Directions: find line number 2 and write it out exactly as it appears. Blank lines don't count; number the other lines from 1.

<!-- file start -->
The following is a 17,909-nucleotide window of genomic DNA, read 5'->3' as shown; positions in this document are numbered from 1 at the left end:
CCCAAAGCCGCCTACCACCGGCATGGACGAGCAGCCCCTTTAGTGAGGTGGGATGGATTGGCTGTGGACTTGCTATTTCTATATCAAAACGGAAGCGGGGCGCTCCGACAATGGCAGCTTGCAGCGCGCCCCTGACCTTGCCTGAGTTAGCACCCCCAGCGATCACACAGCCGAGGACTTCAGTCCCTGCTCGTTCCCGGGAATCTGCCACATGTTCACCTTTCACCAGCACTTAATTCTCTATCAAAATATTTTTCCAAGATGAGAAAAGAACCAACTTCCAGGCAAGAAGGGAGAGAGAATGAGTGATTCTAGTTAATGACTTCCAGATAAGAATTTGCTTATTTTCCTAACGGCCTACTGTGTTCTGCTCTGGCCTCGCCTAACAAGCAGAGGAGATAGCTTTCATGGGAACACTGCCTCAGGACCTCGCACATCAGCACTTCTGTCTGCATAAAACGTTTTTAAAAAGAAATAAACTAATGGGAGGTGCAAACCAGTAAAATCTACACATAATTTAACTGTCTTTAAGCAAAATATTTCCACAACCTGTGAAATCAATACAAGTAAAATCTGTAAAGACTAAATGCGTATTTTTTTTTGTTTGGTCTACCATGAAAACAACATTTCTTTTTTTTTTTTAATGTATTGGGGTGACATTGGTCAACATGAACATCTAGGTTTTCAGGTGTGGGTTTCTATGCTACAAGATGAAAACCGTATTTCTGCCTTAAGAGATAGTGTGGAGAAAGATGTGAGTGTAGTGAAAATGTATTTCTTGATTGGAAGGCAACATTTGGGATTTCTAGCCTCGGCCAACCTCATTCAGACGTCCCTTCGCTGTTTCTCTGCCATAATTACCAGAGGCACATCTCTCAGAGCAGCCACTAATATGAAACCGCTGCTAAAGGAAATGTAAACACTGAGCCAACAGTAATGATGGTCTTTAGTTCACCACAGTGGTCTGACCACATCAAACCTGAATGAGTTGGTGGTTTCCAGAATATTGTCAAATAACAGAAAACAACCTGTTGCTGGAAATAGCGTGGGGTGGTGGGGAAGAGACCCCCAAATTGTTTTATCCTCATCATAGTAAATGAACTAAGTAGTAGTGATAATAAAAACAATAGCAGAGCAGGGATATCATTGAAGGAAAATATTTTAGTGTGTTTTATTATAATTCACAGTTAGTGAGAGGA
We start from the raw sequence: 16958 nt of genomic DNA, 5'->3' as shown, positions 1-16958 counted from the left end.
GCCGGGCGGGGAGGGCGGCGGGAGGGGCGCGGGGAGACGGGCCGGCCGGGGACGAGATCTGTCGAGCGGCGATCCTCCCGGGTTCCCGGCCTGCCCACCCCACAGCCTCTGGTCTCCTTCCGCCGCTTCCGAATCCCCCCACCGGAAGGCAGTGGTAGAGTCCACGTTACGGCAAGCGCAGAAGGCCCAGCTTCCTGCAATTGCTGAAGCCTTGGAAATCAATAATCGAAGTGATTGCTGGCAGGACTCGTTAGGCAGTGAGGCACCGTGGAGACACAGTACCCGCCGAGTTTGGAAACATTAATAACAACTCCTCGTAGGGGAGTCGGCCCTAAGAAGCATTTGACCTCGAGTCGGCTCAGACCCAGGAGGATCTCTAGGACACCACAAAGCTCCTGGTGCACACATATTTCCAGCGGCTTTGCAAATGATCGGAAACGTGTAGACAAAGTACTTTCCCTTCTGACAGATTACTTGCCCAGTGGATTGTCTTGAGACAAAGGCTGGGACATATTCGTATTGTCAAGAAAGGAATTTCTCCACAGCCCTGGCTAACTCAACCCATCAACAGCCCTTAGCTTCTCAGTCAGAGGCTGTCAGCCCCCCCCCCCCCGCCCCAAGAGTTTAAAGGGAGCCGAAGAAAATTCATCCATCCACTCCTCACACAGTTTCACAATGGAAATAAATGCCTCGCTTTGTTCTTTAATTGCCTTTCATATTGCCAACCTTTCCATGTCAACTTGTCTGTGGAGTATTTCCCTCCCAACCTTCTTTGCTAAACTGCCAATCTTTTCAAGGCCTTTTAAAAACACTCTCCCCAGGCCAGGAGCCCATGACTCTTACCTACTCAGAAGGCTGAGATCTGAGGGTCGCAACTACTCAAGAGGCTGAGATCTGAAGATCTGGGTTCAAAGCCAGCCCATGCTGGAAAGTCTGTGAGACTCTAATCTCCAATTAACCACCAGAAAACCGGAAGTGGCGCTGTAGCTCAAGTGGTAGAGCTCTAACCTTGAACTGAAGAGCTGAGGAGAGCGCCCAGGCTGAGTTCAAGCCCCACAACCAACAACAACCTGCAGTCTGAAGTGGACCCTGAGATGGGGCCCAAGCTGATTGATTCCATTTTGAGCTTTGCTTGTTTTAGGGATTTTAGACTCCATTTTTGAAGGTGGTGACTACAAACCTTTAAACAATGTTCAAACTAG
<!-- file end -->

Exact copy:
CCCAAAGCCGCCTACCACCGGCATGGACGAGCAGCCCCTTTAGTGAGGTGGGATGGATTGGCTGTGGACTTGCTATTTCTATATCAAAACGGAAGCGGGGCGCTCCGACAATGGCAGCTTGCAGCGCGCCCCTGACCTTGCCTGAGTTAGCACCCCCAGCGATCACACAGCCGAGGACTTCAGTCCCTGCTCGTTCCCGGGAATCTGCCACATGTTCACCTTTCACCAGCACTTAATTCTCTATCAAAATATTTTTCCAAGATGAGAAAAGAACCAACTTCCAGGCAAGAAGGGAGAGAGAATGAGTGATTCTAGTTAATGACTTCCAGATAAGAATTTGCTTATTTTCCTAACGGCCTACTGTGTTCTGCTCTGGCCTCGCCTAACAAGCAGAGGAGATAGCTTTCATGGGAACACTGCCTCAGGACCTCGCACATCAGCACTTCTGTCTGCATAAAACGTTTTTAAAAAGAAATAAACTAATGGGAGGTGCAAACCAGTAAAATCTACACATAATTTAACTGTCTTTAAGCAAAATATTTCCACAACCTGTGAAATCAATACAAGTAAAATCTGTAAAGACTAAATGCGTATTTTTTTTTGTTTGGTCTACCATGAAAACAACATTTCTTTTTTTTTTTTAATGTATTGGGGTGACATTGGTCAACATGAACATCTAGGTTTTCAGGTGTGGGTTTCTATGCTACAAGATGAAAACCGTATTTCTGCCTTAAGAGATAGTGTGGAGAAAGATGTGAGTGTAGTGAAAATGTATTTCTTGATTGGAAGGCAACATTTGGGATTTCTAGCCTCGGCCAACCTCATTCAGACGTCCCTTCGCTGTTTCTCTGCCATAATTACCAGAGGCACATCTCTCAGAGCAGCCACTAATATGAAACCGCTGCTAAAGGAAATGTAAACACTGAGCCAACAGTAATGATGGTCTTTAGTTCACCACAGTGGTCTGACCACATCAAACCTGAATGAGTTGGTGGTTTCCAGAATATTGTCAAATAACAGAAAACAACCTGTTGCTGGAAATAGCGTGGGGTGGTGGGGAAGAGACCCCCAAATTGTTTTATCCTCATCATAGTAAATGAACTAAGTAGTAGTGATAATAAAAACAATAGCAGAGCAGGGATATCATTGAAGGAAAATATTTTAGTGTGTTTTATTATAATTCACAGTTAGTGAGAGGA